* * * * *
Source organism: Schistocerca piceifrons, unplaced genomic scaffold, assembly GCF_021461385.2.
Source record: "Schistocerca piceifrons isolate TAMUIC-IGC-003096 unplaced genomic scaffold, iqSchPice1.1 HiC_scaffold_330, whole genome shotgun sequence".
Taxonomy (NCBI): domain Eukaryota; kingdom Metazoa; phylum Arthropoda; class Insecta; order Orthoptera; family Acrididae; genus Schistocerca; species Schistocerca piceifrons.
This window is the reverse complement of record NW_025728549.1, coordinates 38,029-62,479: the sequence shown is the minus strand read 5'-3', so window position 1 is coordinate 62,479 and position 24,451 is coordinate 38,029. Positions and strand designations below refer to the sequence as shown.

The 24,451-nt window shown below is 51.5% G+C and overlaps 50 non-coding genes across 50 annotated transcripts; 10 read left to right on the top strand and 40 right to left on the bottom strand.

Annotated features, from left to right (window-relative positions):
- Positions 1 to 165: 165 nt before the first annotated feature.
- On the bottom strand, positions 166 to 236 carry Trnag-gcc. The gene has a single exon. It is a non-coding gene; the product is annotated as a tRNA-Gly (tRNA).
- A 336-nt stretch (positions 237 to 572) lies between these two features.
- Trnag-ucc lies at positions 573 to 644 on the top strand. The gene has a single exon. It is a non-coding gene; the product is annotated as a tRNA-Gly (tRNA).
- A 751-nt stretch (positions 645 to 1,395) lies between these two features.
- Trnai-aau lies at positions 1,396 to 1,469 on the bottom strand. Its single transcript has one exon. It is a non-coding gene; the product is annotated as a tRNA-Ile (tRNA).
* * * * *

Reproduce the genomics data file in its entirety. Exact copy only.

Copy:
Source organism: Schistocerca piceifrons, unplaced genomic scaffold, assembly GCF_021461385.2.
Source record: "Schistocerca piceifrons isolate TAMUIC-IGC-003096 unplaced genomic scaffold, iqSchPice1.1 HiC_scaffold_330, whole genome shotgun sequence".
Taxonomy (NCBI): domain Eukaryota; kingdom Metazoa; phylum Arthropoda; class Insecta; order Orthoptera; family Acrididae; genus Schistocerca; species Schistocerca piceifrons.
This window is the reverse complement of record NW_025728549.1, coordinates 38,029-62,479: the sequence shown is the minus strand read 5'-3', so window position 1 is coordinate 62,479 and position 24,451 is coordinate 38,029. Positions and strand designations below refer to the sequence as shown.

The 24,451-nt window shown below is 51.5% G+C and overlaps 50 non-coding genes across 50 annotated transcripts; 10 read left to right on the top strand and 40 right to left on the bottom strand.

Annotated features, from left to right (window-relative positions):
- Positions 1 to 165: 165 nt before the first annotated feature.
- On the bottom strand, positions 166 to 236 carry Trnag-gcc. The gene has a single exon. It is a non-coding gene; the product is annotated as a tRNA-Gly (tRNA).
- A 336-nt stretch (positions 237 to 572) lies between these two features.
- Trnag-ucc lies at positions 573 to 644 on the top strand. The gene has a single exon. It is a non-coding gene; the product is annotated as a tRNA-Gly (tRNA).
- A 751-nt stretch (positions 645 to 1,395) lies between these two features.
- Trnai-aau lies at positions 1,396 to 1,469 on the bottom strand. Its single transcript has one exon. It is a non-coding gene; the product is annotated as a tRNA-Ile (tRNA).